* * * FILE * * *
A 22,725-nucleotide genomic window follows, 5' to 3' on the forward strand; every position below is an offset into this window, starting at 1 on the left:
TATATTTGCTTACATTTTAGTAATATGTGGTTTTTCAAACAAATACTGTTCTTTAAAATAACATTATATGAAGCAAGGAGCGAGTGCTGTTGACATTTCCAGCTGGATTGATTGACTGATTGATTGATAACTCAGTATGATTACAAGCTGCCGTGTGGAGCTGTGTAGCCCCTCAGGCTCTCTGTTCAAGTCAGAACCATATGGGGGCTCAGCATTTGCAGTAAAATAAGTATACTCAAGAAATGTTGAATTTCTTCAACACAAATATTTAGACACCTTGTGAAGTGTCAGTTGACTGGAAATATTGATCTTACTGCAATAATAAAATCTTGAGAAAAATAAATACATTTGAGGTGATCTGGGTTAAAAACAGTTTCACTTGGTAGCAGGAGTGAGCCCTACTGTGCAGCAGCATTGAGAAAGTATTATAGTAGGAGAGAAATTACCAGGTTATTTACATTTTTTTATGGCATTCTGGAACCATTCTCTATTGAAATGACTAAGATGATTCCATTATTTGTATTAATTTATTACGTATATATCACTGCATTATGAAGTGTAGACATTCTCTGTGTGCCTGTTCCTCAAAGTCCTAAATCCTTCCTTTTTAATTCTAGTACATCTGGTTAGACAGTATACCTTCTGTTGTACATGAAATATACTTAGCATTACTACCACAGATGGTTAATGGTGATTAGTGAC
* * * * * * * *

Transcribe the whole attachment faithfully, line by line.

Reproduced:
A 22,725-nucleotide genomic window follows, 5' to 3' on the forward strand; every position below is an offset into this window, starting at 1 on the left:
TATATTTGCTTACATTTTAGTAATATGTGGTTTTTCAAACAAATACTGTTCTTTAAAATAACATTATATGAAGCAAGGAGCGAGTGCTGTTGACATTTCCAGCTGGATTGATTGACTGATTGATTGATAACTCAGTATGATTACAAGCTGCCGTGTGGAGCTGTGTAGCCCCTCAGGCTCTCTGTTCAAGTCAGAACCATATGGGGGCTCAGCATTTGCAGTAAAATAAGTATACTCAAGAAATGTTGAATTTCTTCAACACAAATATTTAGACACCTTGTGAAGTGTCAGTTGACTGGAAATATTGATCTTACTGCAATAATAAAATCTTGAGAAAAATAAATACATTTGAGGTGATCTGGGTTAAAAACAGTTTCACTTGGTAGCAGGAGTGAGCCCTACTGTGCAGCAGCATTGAGAAAGTATTATAGTAGGAGAGAAATTACCAGGTTATTTACATTTTTTTATGGCATTCTGGAACCATTCTCTATTGAAATGACTAAGATGATTCCATTATTTGTATTAATTTATTACGTATATATCACTGCATTATGAAGTGTAGACATTCTCTGTGTGCCTGTTCCTCAAAGTCCTAAATCCTTCCTTTTTAATTCTAGTACATCTGGTTAGACAGTATACCTTCTGTTGTACATGAAATATACTTAGCATTACTACCACAGATGGTTAATGGTGATTAGTGAC